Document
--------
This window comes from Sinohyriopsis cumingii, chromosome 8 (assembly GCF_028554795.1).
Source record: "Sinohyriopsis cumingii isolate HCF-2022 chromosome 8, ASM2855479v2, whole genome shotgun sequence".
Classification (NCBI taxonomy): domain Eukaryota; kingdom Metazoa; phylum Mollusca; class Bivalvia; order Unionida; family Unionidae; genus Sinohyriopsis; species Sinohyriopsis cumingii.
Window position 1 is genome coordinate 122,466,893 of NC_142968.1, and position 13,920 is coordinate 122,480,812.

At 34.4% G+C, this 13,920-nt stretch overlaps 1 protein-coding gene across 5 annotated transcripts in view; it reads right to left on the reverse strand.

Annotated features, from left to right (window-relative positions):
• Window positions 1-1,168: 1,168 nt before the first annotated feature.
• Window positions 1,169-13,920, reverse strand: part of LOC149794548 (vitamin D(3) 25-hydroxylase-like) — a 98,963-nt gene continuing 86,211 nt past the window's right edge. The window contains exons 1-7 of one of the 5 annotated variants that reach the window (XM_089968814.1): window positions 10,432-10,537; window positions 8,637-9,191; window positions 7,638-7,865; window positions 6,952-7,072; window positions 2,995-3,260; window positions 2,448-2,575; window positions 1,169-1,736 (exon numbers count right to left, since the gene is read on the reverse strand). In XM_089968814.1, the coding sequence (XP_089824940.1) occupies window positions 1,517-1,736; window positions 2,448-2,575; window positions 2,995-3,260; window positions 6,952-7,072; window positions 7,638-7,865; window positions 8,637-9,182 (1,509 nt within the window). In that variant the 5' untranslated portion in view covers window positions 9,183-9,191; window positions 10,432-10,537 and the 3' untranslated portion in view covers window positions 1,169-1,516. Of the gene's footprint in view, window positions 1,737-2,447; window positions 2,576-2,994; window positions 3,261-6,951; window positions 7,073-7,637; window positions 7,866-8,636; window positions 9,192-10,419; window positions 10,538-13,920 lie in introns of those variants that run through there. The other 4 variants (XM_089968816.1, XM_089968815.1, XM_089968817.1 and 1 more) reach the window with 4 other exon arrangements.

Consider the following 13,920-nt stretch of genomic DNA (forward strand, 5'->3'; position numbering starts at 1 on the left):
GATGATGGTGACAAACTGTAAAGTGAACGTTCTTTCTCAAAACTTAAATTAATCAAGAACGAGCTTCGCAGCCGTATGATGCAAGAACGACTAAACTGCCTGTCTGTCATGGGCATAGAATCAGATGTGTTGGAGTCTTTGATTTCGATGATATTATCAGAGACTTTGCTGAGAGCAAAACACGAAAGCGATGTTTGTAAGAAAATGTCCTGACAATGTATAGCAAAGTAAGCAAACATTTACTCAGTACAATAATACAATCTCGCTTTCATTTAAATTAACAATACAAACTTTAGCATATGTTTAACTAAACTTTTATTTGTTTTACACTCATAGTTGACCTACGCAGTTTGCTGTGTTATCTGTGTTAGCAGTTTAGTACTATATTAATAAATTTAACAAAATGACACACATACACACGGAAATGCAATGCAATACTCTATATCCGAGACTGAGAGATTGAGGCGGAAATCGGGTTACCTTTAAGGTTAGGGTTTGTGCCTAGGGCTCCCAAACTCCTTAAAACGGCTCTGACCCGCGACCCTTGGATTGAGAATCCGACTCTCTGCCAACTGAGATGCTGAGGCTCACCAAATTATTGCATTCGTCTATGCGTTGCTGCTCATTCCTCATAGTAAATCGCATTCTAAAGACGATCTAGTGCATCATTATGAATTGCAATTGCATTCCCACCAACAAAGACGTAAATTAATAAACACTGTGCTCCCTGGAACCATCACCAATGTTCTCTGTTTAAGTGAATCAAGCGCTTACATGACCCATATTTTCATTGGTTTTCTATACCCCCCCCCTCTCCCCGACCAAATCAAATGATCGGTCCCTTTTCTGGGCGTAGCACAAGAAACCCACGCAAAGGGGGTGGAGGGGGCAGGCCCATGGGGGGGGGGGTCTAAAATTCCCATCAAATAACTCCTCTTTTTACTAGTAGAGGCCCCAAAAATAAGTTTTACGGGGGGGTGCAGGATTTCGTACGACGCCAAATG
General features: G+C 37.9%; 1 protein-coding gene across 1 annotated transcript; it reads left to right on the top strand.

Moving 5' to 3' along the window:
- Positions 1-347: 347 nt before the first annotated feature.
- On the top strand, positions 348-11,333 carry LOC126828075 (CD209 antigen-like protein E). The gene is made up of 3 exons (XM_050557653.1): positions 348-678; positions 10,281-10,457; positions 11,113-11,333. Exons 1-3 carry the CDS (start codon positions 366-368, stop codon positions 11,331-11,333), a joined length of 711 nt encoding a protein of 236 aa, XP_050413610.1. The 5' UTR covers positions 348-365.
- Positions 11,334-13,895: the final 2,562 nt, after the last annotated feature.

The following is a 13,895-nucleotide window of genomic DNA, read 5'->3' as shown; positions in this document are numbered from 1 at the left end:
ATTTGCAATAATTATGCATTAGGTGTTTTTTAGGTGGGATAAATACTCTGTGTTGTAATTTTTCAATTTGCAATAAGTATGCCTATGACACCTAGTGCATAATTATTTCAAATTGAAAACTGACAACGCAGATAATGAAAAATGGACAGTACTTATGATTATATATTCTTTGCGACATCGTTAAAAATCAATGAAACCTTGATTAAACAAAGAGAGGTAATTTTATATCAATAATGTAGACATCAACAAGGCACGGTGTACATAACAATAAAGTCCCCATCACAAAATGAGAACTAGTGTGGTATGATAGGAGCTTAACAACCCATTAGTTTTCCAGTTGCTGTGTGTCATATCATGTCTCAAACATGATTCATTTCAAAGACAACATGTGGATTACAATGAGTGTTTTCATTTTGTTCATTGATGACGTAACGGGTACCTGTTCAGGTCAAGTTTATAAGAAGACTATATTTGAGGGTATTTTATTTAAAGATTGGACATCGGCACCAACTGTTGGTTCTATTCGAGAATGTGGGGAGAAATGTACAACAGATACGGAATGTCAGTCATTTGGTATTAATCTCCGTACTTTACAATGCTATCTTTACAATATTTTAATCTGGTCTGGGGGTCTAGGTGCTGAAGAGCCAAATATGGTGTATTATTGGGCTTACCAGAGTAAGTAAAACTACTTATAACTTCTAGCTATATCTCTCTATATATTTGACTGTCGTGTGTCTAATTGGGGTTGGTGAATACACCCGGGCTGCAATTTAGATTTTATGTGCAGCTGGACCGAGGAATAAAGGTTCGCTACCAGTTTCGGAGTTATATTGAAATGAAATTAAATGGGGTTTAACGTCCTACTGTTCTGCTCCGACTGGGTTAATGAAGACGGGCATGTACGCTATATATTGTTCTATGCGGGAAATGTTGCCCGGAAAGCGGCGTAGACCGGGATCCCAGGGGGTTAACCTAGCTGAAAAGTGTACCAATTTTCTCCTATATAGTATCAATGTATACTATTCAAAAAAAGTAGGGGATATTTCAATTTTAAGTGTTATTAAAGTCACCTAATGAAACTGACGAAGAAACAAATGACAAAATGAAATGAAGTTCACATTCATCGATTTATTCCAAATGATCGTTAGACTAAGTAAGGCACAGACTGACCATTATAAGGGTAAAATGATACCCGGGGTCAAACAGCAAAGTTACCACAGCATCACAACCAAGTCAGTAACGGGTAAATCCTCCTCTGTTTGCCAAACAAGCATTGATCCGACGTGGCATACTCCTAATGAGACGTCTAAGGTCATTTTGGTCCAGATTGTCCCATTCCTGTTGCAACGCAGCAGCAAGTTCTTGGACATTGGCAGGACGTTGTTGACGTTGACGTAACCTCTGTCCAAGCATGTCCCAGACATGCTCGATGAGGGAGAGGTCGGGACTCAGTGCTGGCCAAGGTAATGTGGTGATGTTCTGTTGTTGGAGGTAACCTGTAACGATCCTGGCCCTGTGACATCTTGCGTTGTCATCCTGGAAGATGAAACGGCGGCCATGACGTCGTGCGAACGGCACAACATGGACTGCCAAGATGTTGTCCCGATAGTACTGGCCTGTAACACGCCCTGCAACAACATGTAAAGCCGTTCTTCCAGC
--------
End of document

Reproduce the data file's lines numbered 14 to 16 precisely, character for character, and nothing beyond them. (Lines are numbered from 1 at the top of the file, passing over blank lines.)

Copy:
- On the top strand, positions 348-11,333 carry LOC126828075 (CD209 antigen-like protein E). The gene is made up of 3 exons (XM_050557653.1): positions 348-678; positions 10,281-10,457; positions 11,113-11,333. Exons 1-3 carry the CDS (start codon positions 366-368, stop codon positions 11,331-11,333), a joined length of 711 nt encoding a protein of 236 aa, XP_050413610.1. The 5' UTR covers positions 348-365.
- Positions 11,334-13,895: the final 2,562 nt, after the last annotated feature.

The following is a 13,895-nucleotide window of genomic DNA, read 5'->3' as shown; positions in this document are numbered from 1 at the left end: